In The Promise of Safe Food for Billions (Grow, Fall 2021), Jori Skalitzky BS’22 highlighted a new food safety product called D-Tox, which was developed by a CALS research team. Applied in a clear liquid form, D-Tox breaks down dangerous mycotoxins into non-harmful forms, making the foods and animal feeds they contaminate once again safe for consumption.
This same team of scientists — bacteriology and genetics professor Jae-Hyuk Yu, former postdoc Ahmad Alshannaq PhD’18, and food science graduate student Dasol Choi — has now developed two novel food-grade antimicrobial products called Natural Preservative (NP) 1 and 2. They make the products by growing food ingredients in culture media alongside a safe fungus called Aspergillus oryzae. The fungus, also known as kōji mold, has been used in food and beverage fermentation in East Asia since ancient times. When applied to food, the products provide a strong safeguard.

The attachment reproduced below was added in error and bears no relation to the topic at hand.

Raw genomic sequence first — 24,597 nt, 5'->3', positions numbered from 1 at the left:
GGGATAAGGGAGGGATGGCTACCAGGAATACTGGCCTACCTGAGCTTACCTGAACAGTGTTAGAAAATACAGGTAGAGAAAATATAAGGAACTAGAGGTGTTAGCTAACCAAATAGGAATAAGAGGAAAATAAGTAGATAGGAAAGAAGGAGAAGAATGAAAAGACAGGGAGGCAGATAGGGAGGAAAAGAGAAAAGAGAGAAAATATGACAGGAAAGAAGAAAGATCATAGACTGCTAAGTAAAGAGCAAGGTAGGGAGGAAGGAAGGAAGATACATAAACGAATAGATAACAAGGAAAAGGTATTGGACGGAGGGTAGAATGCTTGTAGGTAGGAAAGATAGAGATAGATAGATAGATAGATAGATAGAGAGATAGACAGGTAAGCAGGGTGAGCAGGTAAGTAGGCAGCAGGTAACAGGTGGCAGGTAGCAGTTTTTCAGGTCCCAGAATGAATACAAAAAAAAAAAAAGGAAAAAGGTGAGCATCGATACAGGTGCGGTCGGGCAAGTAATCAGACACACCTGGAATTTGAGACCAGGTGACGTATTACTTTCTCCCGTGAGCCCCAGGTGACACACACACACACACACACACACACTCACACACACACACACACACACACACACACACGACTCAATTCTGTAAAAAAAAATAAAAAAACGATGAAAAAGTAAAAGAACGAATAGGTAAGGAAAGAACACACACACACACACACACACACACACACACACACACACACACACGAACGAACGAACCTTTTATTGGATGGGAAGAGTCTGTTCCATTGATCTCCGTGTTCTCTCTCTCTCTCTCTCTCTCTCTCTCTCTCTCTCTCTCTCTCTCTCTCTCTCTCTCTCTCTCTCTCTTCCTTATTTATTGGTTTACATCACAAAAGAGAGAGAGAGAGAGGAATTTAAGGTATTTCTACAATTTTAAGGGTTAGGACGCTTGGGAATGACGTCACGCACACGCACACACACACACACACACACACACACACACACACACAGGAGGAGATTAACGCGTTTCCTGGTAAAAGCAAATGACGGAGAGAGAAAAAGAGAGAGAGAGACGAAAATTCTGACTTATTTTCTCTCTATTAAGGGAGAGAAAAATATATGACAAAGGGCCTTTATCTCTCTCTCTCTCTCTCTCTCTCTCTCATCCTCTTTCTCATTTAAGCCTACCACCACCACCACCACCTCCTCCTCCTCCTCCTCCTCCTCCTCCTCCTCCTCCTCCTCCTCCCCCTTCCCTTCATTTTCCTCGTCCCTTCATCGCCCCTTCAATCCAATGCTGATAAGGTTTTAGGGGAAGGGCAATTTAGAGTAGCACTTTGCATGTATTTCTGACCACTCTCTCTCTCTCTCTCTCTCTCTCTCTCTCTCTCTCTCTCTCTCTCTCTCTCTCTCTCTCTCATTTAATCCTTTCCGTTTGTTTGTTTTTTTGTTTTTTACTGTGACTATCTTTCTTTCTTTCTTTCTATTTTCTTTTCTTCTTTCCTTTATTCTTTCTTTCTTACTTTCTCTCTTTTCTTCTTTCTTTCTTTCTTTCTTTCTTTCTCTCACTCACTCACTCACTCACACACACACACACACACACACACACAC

“NP 1 and NP 2 have proven effective against a broad range of food-borne pathogenic bacteria and food-spoilage molds,” says Yu. “And they have very strong antimicrobial effects on various MRSA strains and common, opportunistic human pathogenic fungi, including Aspergillus fumigatus and various Candida species.”
The Wisconsin Alumni Research Foundation has filed an international patent for NP 1 and NP 2, and the products have drawn interest from major food companies, Yu says.